Month: June 2017

  • Coniferous forests of hard thinking

    When your child takes a summer internship in Siberia, you think, hmm, THAT’s a long way for a teenager to go to escape parental interference. Maybe you made the normal adolescent struggle for independence a little difficult? Parents can follow their kids now through multiple technologies and social media platforms, and I do. With trust, […]

  • “The wonder is that you are here”: poetry, community, and Anne Spencer

    One of my favorite visiting-writer stories involves a New York-based author who, while guzzling artisanal cocktails in a local restaurant, said something like, “I don’t know why anyone would bother to write if they don’t live in Brooklyn.” That was a hilariously awful remark to make to his Virginia-writer-dinner-companions, but I get it. The literary […]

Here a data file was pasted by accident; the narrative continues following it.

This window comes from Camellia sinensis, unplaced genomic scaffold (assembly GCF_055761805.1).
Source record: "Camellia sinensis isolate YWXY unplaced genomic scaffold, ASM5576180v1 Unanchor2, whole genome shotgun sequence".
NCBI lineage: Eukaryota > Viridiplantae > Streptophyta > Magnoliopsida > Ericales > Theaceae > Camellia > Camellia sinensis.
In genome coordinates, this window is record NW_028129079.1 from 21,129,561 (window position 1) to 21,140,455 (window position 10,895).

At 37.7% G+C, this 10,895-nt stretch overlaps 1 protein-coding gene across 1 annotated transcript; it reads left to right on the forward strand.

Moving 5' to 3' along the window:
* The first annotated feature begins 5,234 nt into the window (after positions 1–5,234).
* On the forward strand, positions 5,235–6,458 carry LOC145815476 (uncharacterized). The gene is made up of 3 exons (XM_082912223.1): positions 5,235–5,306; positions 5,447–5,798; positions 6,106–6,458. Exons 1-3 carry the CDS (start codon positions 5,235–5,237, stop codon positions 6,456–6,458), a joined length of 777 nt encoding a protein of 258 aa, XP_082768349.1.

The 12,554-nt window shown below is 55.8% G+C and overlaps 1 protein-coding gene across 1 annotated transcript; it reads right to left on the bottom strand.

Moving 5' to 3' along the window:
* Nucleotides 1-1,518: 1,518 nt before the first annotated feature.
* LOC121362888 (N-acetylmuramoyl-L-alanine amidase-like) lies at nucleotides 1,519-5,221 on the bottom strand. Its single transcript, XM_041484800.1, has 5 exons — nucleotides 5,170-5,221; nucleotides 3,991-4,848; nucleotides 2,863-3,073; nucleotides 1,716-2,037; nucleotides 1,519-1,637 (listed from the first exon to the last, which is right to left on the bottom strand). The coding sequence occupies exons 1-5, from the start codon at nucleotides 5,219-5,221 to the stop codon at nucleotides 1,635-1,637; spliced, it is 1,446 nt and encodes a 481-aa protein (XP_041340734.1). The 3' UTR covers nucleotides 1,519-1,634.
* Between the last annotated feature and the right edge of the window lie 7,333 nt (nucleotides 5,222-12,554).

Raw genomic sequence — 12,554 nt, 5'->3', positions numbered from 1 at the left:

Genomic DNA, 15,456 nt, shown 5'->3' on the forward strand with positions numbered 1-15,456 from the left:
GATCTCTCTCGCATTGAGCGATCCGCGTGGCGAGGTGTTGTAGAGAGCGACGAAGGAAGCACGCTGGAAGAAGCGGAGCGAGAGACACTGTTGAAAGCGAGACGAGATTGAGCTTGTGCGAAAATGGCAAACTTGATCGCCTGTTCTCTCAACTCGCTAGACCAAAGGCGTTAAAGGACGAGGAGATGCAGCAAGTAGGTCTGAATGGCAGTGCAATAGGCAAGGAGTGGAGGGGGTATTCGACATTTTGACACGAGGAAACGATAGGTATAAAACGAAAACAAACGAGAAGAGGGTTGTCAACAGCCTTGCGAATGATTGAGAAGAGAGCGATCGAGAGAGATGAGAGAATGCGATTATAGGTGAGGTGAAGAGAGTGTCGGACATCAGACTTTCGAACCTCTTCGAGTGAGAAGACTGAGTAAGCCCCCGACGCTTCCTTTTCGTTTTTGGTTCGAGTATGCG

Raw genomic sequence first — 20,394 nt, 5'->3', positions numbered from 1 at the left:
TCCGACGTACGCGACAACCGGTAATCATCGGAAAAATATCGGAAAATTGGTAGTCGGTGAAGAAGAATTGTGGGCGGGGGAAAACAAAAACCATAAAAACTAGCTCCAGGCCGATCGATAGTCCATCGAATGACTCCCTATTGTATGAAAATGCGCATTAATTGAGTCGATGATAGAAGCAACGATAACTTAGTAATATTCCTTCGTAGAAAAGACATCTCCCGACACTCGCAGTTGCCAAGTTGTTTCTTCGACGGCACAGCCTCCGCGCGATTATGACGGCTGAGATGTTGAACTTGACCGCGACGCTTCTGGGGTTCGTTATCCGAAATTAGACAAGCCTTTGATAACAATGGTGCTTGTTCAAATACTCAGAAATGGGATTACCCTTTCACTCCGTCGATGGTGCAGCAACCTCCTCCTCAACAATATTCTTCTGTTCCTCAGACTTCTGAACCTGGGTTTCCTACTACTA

• Poetry and the archives by the sea

    A lot of poets write from research, and there are myriad ways to explain why. Just a few of the reasons, for me: because the past presses at me as a citizen and as a human being. Because my particular history–of my current region or my ancestors–needs puzzling through. Because I want to look outward […]